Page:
( 1, 'C', 3 ),
                        ( 1, 'B', 4 ),
                        ( 1, 'A', 5 ),
                        ( 1, 'A', 5 ),
                        ( 2, 'A', 1 ),
                        ( 2, 'B', 2 ),
                        ( 2, 'A', 3 ),
                        ( 3, 'A', 1 ),
                        ( 3, 'A', 1 ),
                        ( 3, 'A', 2 )) AS x("id", "val", "sortorder")),
     ctedropped
     AS (SELECT [id]
              , [val]
              , [sortorder]
              , ROW_NUMBER() OVER(PARTITION BY [id]
                                             , [val]
                                             , [sortorder]
                ORDER BY [id]
                       , [sortorder]) AS "rankall"
         FROM   cte1
         WHERE  [cte1].[rankall] > 1)
     SELECT [cte1].[id]
          , [cte1].[val]
          , [cte1].[sortorder]
     FROM   cte1
     WHERE  NOT EXISTS
     (
         SELECT *
         FROM   [ctedropped]
         WHERE  [cte1].[id] = [ctedropped].[id] AND 
                [cte1].[val] = [ctedropped].[val] AND 
                [cte1].[rankall] = [ctedropped].[rankall]
     )
     ORDER BY [cte1].[id]
            , [cte1].[sortorder];
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It's not clear if your dataset and expected outcome is the same as the question referenced. I think your looking for identifying the latest time an id was updated to a different value then the previous. In that case you can try the below

create table #test (
id int,
val varchar(1),
v_date datetime
)

insert into #test values (1,'A',getdate())
insert into #test values (1,'B',dateadd(mi,5,getdate()))
insert into #test values (1,'C',dateadd(mi,10,getdate()))
insert into #test values (2,'A',getdate())
insert into #test values (2,'B',dateadd(mi,15,getdate()))
insert into #test values (2,'B',dateadd(mi,20,getdate()))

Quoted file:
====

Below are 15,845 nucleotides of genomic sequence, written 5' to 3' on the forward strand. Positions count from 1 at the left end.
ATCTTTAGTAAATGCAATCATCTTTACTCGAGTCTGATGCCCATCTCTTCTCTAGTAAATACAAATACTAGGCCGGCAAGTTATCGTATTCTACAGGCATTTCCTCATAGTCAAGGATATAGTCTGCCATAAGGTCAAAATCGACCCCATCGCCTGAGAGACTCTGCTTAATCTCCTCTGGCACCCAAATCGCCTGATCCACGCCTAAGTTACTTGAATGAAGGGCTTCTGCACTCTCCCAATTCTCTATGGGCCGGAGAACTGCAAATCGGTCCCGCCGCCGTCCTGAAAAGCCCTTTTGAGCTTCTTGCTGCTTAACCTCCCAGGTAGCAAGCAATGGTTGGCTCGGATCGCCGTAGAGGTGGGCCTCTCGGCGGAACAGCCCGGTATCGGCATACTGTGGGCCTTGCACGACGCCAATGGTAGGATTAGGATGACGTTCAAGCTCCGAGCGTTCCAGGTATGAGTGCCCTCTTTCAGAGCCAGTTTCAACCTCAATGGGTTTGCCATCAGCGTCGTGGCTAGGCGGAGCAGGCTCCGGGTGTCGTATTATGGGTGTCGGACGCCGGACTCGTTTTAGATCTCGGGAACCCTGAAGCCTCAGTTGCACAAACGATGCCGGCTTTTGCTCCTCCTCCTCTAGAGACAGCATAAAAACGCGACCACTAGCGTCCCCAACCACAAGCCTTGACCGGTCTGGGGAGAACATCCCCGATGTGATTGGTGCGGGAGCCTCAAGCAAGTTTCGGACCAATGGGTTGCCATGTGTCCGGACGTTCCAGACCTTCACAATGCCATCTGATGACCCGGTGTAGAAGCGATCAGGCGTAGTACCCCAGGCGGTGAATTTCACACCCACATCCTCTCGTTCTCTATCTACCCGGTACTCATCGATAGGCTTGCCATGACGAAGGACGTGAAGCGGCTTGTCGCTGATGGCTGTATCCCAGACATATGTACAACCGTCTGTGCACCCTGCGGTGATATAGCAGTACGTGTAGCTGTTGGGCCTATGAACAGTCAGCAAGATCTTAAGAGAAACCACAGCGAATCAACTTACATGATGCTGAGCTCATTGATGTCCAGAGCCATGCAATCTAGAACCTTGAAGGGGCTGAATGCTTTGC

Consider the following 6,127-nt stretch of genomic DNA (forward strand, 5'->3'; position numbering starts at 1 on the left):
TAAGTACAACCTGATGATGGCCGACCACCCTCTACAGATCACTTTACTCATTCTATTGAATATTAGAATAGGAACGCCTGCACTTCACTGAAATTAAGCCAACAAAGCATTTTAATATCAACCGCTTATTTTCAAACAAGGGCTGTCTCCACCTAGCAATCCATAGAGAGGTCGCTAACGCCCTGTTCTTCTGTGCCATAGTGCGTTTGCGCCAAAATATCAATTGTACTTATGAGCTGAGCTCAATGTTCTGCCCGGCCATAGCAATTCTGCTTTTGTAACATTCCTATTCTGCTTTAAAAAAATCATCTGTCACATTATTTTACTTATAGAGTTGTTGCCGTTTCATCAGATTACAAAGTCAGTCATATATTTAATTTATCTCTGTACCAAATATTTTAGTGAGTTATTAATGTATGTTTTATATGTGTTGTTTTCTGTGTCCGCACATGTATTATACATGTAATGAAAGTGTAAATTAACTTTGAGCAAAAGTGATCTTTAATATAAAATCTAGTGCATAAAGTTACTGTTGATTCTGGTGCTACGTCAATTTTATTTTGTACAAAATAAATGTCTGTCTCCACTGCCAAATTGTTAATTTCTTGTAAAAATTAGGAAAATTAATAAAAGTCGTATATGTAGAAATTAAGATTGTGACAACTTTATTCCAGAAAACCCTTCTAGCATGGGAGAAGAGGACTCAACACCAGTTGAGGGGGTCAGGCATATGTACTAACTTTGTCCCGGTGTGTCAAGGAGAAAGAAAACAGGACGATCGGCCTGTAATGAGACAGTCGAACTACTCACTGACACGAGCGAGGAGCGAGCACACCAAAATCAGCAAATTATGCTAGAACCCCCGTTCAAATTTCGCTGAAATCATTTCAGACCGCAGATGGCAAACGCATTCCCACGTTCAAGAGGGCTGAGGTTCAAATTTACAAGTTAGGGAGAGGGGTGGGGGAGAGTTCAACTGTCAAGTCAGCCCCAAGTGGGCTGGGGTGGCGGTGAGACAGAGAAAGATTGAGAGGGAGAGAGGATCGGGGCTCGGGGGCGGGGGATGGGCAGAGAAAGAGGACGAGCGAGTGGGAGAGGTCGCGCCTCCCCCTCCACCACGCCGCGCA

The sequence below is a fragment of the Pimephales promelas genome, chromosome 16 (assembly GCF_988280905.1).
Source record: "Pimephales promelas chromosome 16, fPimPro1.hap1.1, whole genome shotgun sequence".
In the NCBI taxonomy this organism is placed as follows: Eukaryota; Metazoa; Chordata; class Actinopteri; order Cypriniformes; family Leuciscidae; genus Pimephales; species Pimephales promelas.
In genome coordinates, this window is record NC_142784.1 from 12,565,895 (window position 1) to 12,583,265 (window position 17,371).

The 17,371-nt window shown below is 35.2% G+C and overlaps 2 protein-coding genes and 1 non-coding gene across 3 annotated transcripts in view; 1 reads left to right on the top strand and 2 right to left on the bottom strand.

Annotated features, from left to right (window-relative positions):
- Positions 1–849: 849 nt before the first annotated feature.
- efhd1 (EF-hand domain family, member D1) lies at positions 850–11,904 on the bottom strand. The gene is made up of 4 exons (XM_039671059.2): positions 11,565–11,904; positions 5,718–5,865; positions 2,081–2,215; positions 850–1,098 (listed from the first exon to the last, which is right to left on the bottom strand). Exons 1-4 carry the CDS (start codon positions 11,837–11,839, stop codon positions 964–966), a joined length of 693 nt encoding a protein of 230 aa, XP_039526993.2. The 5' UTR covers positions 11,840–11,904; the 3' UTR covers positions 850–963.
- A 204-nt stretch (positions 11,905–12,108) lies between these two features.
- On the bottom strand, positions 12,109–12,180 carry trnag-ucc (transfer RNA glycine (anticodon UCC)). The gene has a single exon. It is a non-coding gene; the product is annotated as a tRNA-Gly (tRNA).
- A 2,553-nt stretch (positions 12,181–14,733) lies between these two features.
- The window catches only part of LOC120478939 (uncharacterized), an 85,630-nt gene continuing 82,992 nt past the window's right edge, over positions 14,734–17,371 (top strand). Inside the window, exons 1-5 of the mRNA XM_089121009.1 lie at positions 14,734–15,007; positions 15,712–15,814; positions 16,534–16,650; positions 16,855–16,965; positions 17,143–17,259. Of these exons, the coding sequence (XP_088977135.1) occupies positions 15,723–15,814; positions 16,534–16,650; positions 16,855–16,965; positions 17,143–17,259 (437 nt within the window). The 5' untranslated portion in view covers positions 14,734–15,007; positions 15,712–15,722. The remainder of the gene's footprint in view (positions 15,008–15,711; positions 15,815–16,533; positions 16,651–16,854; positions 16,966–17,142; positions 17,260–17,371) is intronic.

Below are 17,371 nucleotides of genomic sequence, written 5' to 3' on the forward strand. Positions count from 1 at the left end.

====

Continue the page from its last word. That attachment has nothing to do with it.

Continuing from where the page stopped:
insert into #test values (3,'A',getdate())
insert into #test values (3,'A',dateadd(mi,21,getdate()))
insert into #test values (3,'B',dateadd(mi,25,getdate()))
insert into #test values (3,'C',dateadd(mi,30,getdate()))
insert into #test values (4,'B',dateadd(mi,35,getdate()))
insert into #test values (4,'B',dateadd(mi,36,getdate()))
insert into #test values (4,'B',dateadd(mi,37,getdate()))
insert into #test values (5,'Z',dateadd(mi,-10,getdate()))

;with t1 as (
   select id,
          val,
          v_date,
          row_number() over(partition by id order by v_date asc) as rn
     from #test
), t2 as (

select t.id,
       t.val,
       t.v_date,
       row_number() over(partition by t.id order by t.v_date desc) as rn
  from t1 t
  left join t1 tt
    on t.id = tt.id
   and t.rn - 1 = tt.rn
  where t.val <> tt.val or tt.val is null
)

select *
  from t2

db fiddle

  • Hey Kevin, it's definitely a different situation than the original post which is why I made a separate question :) -- my goal is to get each unique change, but to allow for values to revert to prior values. AKA: A, A, A, B, A should be A, B, A at the end of the day. – Sean Brookins Oct 17 at 13:38
  • 1
    In that case you just remove the where clause at the end, where t2.rn = 1. The rn column in the final select is ordered by v_date desc, meaning the latest change will start with 1, you can change that to asc if you wanted to start from earliest change. – kevinnwhat Oct 17 at 14:09